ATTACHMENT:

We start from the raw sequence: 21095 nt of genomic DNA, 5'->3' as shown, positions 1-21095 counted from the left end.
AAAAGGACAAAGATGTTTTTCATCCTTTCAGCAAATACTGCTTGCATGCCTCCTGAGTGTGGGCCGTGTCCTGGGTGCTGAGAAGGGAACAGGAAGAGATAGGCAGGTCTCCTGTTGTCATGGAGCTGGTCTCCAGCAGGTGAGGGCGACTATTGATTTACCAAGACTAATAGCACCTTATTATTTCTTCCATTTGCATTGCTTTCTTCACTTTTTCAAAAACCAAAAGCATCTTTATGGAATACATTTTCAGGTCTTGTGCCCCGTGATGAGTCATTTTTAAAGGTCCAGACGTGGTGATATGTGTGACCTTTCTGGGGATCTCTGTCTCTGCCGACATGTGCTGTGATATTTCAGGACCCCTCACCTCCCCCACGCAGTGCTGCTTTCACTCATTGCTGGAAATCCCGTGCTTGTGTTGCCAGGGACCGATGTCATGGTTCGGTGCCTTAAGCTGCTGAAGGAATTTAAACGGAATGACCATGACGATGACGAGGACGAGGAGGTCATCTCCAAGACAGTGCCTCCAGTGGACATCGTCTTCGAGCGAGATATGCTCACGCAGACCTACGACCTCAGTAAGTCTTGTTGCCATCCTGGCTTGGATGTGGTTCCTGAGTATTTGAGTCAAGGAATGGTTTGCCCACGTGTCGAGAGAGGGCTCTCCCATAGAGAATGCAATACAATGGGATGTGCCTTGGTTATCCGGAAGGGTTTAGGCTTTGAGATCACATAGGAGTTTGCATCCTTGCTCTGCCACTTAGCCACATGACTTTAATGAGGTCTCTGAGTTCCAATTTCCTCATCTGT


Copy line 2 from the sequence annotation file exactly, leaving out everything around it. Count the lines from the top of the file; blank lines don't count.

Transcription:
AAAAGGACAAAGATGTTTTTCATCCTTTCAGCAAATACTGCTTGCATGCCTCCTGAGTGTGGGCCGTGTCCTGGGTGCTGAGAAGGGAACAGGAAGAGATAGGCAGGTCTCCTGTTGTCATGGAGCTGGTCTCCAGCAGGTGAGGGCGACTATTGATTTACCAAGACTAATAGCACCTTATTATTTCTTCCATTTGCATTGCTTTCTTCACTTTTTCAAAAACCAAAAGCATCTTTATGGAATACATTTTCAGGTCTTGTGCCCCGTGATGAGTCATTTTTAAAGGTCCAGACGTGGTGATATGTGTGACCTTTCTGGGGATCTCTGTCTCTGCCGACATGTGCTGTGATATTTCAGGACCCCTCACCTCCCCCACGCAGTGCTGCTTTCACTCATTGCTGGAAATCCCGTGCTTGTGTTGCCAGGGACCGATGTCATGGTTCGGTGCCTTAAGCTGCTGAAGGAATTTAAACGGAATGACCATGACGATGACGAGGACGAGGAGGTCATCTCCAAGACAGTGCCTCCAGTGGACATCGTCTTCGAGCGAGATATGCTCACGCAGACCTACGACCTCAGTAAGTCTTGTTGCCATCCTGGCTTGGATGTGGTTCCTGAGTATTTGAGTCAAGGAATGGTTTGCCCACGTGTCGAGAGAGGGCTCTCCCATAGAGAATGCAATACAATGGGATGTGCCTTGGTTATCCGGAAGGGTTTAGGCTTTGAGATCACATAGGAGTTTGCATCCTTGCTCTGCCACTTAGCCACATGACTTTAATGAGGTCTCTGAGTTCCAATTTCCTCATCTGT